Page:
Any good restaurant these days can cater to almost all dietary and allergy requirements these days – just let them know. In some cases it’s better to phone or email ahead to give them a chance to prepare something if there aren’t any existing menu options for you.

 

  1. Cues and etiquette

 

You don’t need to be able to distinguish between four kinds of forks when going out to a casual restaurant, but there are some cues that almost any venue that offers table service will train their staff to pick up on. Things like:

 

  1. Close your menu when you are ready to order.
  2. Use eye contact to get attention
  • Put your cutlery together on your plate when you are done

 

 

  1. I’ve done all those things, I’m trying my best to enjoy myself and I came here with a good attitude, but the waiter is rude, the food sucks, or I waited too long. My night has just been ruined and there’s nothing that can fix it.

 

This is probably the biggest thought you had when you started to read this, and arguably the one that most people can relate to. It is true that not every restaurant experience is always perfect 100% of the time. There are a million things that can go wrong and managing a busy dinner service can prove a difficult task.

 

But you’re thinking “hey – that’s not my problem. This is my one night I get to eat out in a week/month/decade/whatever and I’m a paying customer so I expect a standard of service and quality.”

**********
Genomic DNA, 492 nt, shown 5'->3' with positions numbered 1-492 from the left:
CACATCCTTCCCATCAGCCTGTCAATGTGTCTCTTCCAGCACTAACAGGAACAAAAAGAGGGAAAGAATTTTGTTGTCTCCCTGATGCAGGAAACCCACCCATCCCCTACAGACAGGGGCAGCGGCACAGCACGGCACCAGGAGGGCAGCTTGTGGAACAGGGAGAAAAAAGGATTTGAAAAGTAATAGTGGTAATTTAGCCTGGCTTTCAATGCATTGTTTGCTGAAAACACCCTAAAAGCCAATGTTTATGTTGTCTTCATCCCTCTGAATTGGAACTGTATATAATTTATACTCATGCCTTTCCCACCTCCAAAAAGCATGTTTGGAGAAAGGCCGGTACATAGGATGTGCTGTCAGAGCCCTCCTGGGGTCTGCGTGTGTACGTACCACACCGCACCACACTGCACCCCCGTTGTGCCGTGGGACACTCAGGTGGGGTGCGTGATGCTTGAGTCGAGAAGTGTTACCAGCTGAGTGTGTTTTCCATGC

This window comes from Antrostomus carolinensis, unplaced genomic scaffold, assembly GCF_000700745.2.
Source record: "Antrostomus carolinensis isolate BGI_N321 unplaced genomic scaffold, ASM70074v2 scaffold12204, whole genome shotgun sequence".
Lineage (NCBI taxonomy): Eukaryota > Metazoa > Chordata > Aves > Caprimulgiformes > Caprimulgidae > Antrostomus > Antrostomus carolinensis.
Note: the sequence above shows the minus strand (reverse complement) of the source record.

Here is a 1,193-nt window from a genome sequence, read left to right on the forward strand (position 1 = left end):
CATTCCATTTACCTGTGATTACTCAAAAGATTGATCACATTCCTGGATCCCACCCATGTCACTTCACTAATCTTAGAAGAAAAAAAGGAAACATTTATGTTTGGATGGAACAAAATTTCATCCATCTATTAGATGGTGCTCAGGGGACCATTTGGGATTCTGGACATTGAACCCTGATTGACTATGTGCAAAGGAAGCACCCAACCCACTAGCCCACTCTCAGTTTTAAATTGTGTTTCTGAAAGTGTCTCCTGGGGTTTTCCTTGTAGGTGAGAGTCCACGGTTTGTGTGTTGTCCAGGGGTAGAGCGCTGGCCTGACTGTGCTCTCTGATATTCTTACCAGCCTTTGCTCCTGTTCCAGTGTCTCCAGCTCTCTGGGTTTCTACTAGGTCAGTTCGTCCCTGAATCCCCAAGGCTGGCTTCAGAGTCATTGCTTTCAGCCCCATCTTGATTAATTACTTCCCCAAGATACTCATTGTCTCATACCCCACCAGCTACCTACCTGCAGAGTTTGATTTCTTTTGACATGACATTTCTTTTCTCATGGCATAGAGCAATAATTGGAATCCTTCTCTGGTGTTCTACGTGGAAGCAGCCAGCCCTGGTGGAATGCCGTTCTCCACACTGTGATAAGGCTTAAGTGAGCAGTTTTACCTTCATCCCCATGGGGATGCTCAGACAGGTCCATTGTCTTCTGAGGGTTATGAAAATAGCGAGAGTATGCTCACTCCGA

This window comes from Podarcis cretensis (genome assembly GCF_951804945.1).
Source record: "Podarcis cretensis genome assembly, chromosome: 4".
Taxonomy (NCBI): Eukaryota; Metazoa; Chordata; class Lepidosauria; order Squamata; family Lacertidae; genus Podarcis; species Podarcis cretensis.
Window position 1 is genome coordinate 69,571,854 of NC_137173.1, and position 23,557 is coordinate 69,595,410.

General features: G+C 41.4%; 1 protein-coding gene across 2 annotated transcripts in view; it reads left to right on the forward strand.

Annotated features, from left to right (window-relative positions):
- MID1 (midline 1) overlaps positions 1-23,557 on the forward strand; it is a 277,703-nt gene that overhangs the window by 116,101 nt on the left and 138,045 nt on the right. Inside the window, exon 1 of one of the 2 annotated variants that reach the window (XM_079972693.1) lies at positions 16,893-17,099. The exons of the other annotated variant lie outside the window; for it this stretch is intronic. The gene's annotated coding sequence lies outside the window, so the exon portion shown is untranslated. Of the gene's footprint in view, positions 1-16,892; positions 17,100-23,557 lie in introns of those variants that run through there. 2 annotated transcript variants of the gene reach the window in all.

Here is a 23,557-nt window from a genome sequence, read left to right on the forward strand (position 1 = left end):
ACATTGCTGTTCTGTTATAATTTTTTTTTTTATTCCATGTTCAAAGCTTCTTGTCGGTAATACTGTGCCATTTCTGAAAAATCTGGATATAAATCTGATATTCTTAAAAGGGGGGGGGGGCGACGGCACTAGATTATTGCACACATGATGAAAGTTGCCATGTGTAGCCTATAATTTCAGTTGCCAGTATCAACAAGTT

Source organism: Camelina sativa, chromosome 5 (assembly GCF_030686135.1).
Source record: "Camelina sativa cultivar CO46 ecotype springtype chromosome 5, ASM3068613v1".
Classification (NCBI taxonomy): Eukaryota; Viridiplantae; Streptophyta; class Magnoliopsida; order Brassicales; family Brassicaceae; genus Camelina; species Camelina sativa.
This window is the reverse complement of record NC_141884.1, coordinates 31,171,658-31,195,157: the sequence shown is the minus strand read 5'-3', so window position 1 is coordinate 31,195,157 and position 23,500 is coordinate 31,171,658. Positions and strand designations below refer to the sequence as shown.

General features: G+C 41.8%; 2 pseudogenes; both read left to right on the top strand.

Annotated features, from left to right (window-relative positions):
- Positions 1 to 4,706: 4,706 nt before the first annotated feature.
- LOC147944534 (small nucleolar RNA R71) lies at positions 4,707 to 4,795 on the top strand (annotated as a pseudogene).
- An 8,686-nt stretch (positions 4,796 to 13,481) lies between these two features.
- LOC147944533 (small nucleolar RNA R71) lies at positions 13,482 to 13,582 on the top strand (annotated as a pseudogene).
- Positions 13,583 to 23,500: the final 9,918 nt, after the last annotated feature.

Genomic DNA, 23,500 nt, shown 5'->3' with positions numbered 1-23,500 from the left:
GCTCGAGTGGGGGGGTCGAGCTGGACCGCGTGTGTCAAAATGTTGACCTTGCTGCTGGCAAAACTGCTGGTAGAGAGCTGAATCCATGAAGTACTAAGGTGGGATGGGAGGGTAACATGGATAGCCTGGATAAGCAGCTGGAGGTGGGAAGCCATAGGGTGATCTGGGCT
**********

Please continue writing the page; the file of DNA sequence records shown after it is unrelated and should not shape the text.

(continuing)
All is not lost. Try to keep your cool. Remember that waiters are hired for their ability to be hospitable – it is very rare that a waiter is intentionally rude and is more often than not just a misunderstanding. Furthermore, waiters work for tips on top of their wages. If they have concluded that there is nothing they can do for you to earn that tip – they may abandon you altogether and focus on the tables that are happy already. (this probably goes against many restaurant policies and is less common, but it does happen.)

 

Waiters are also human beings. If you are rude or demanding to them, they may feel intimidated by you, and in turn, avoid you also.

 

If it’s a dire issue that requires you to speak to the manager or owner of the business, the same rules apply. They will try their best to be on your side and improve things for you in any capacity they can – but if they deduce from your words and actions that there is nothing they can do to help you, or if making a scene is distracting other customers. there’s a chance you will be politely asked to leave.

 

“Remember that the restaurant is on your side.”

 

To conclude, communication is key. The more information you give the better your chances are of enjoying yourself. Remember that the restaurant is on your side. Any restaurateur worth their salt will do anything in their capacity to fix any problem, provided they know there is a problem to begin with.

 

Restaurant owners know that repeat customers are key to a successful business. They want you to come back. They aren’t just in it to rip off everyone who walks through their door – it’s not a very sustainable business model for an industry that is largely driven by word of mouth.

 

So find a place you think you will like, let them know what you need and speak up as soon as you feel they aren’t meeting that need. Use some common cues to ensure the flow of events is smooth. Keep these in mind next time you go to eat out anywhere – I’m certain it will improve your experience.